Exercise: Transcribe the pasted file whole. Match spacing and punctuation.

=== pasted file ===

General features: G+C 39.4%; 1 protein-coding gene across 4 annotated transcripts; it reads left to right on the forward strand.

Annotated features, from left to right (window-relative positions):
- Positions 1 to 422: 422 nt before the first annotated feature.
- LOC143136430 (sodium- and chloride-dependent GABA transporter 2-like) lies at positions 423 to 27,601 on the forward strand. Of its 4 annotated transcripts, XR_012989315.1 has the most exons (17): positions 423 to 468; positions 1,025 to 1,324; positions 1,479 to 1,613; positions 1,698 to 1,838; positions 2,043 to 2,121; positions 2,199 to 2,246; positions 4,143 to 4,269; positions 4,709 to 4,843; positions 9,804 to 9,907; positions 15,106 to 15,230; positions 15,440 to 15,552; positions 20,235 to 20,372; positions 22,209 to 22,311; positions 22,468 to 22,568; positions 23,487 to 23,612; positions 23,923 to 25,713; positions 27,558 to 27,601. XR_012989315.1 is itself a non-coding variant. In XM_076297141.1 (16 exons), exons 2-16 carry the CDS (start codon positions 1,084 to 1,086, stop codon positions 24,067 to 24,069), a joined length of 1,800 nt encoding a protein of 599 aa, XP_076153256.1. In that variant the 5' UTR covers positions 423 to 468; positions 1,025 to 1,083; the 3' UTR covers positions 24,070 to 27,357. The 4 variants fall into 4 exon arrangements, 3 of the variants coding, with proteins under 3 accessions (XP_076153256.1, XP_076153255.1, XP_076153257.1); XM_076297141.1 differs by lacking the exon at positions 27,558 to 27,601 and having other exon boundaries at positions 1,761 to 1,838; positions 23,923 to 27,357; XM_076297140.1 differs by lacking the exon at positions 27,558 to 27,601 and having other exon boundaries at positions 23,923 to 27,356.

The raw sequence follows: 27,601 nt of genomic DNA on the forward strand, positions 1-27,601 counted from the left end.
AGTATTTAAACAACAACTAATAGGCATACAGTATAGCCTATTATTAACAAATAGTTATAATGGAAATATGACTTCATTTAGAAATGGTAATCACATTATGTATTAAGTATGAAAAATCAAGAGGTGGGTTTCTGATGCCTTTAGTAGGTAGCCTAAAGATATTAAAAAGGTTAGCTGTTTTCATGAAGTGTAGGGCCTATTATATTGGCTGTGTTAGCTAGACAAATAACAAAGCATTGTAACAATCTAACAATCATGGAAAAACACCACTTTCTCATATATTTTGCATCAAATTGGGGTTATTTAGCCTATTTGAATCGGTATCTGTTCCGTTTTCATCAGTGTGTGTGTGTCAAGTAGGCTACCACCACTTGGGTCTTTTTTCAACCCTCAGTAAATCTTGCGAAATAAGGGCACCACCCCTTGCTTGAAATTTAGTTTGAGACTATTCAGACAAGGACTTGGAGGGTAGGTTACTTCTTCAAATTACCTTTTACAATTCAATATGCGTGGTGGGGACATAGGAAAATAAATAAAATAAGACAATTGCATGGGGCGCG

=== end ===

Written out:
General features: G+C 39.4%; 1 protein-coding gene across 4 annotated transcripts; it reads left to right on the forward strand.

Annotated features, from left to right (window-relative positions):
- Positions 1 to 422: 422 nt before the first annotated feature.
- LOC143136430 (sodium- and chloride-dependent GABA transporter 2-like) lies at positions 423 to 27,601 on the forward strand. Of its 4 annotated transcripts, XR_012989315.1 has the most exons (17): positions 423 to 468; positions 1,025 to 1,324; positions 1,479 to 1,613; positions 1,698 to 1,838; positions 2,043 to 2,121; positions 2,199 to 2,246; positions 4,143 to 4,269; positions 4,709 to 4,843; positions 9,804 to 9,907; positions 15,106 to 15,230; positions 15,440 to 15,552; positions 20,235 to 20,372; positions 22,209 to 22,311; positions 22,468 to 22,568; positions 23,487 to 23,612; positions 23,923 to 25,713; positions 27,558 to 27,601. XR_012989315.1 is itself a non-coding variant. In XM_076297141.1 (16 exons), exons 2-16 carry the CDS (start codon positions 1,084 to 1,086, stop codon positions 24,067 to 24,069), a joined length of 1,800 nt encoding a protein of 599 aa, XP_076153256.1. In that variant the 5' UTR covers positions 423 to 468; positions 1,025 to 1,083; the 3' UTR covers positions 24,070 to 27,357. The 4 variants fall into 4 exon arrangements, 3 of the variants coding, with proteins under 3 accessions (XP_076153256.1, XP_076153255.1, XP_076153257.1); XM_076297141.1 differs by lacking the exon at positions 27,558 to 27,601 and having other exon boundaries at positions 1,761 to 1,838; positions 23,923 to 27,357; XM_076297140.1 differs by lacking the exon at positions 27,558 to 27,601 and having other exon boundaries at positions 23,923 to 27,356.

The raw sequence follows: 27,601 nt of genomic DNA on the forward strand, positions 1-27,601 counted from the left end.
AGTATTTAAACAACAACTAATAGGCATACAGTATAGCCTATTATTAACAAATAGTTATAATGGAAATATGACTTCATTTAGAAATGGTAATCACATTATGTATTAAGTATGAAAAATCAAGAGGTGGGTTTCTGATGCCTTTAGTAGGTAGCCTAAAGATATTAAAAAGGTTAGCTGTTTTCATGAAGTGTAGGGCCTATTATATTGGCTGTGTTAGCTAGACAAATAACAAAGCATTGTAACAATCTAACAATCATGGAAAAACACCACTTTCTCATATATTTTGCATCAAATTGGGGTTATTTAGCCTATTTGAATCGGTATCTGTTCCGTTTTCATCAGTGTGTGTGTGTCAAGTAGGCTACCACCACTTGGGTCTTTTTTCAACCCTCAGTAAATCTTGCGAAATAAGGGCACCACCCCTTGCTTGAAATTTAGTTTGAGACTATTCAGACAAGGACTTGGAGGGTAGGTTACTTCTTCAAATTACCTTTTACAATTCAATATGCGTGGTGGGGACATAGGAAAATAAATAAAATAAGACAATTGCATGGGGCGCG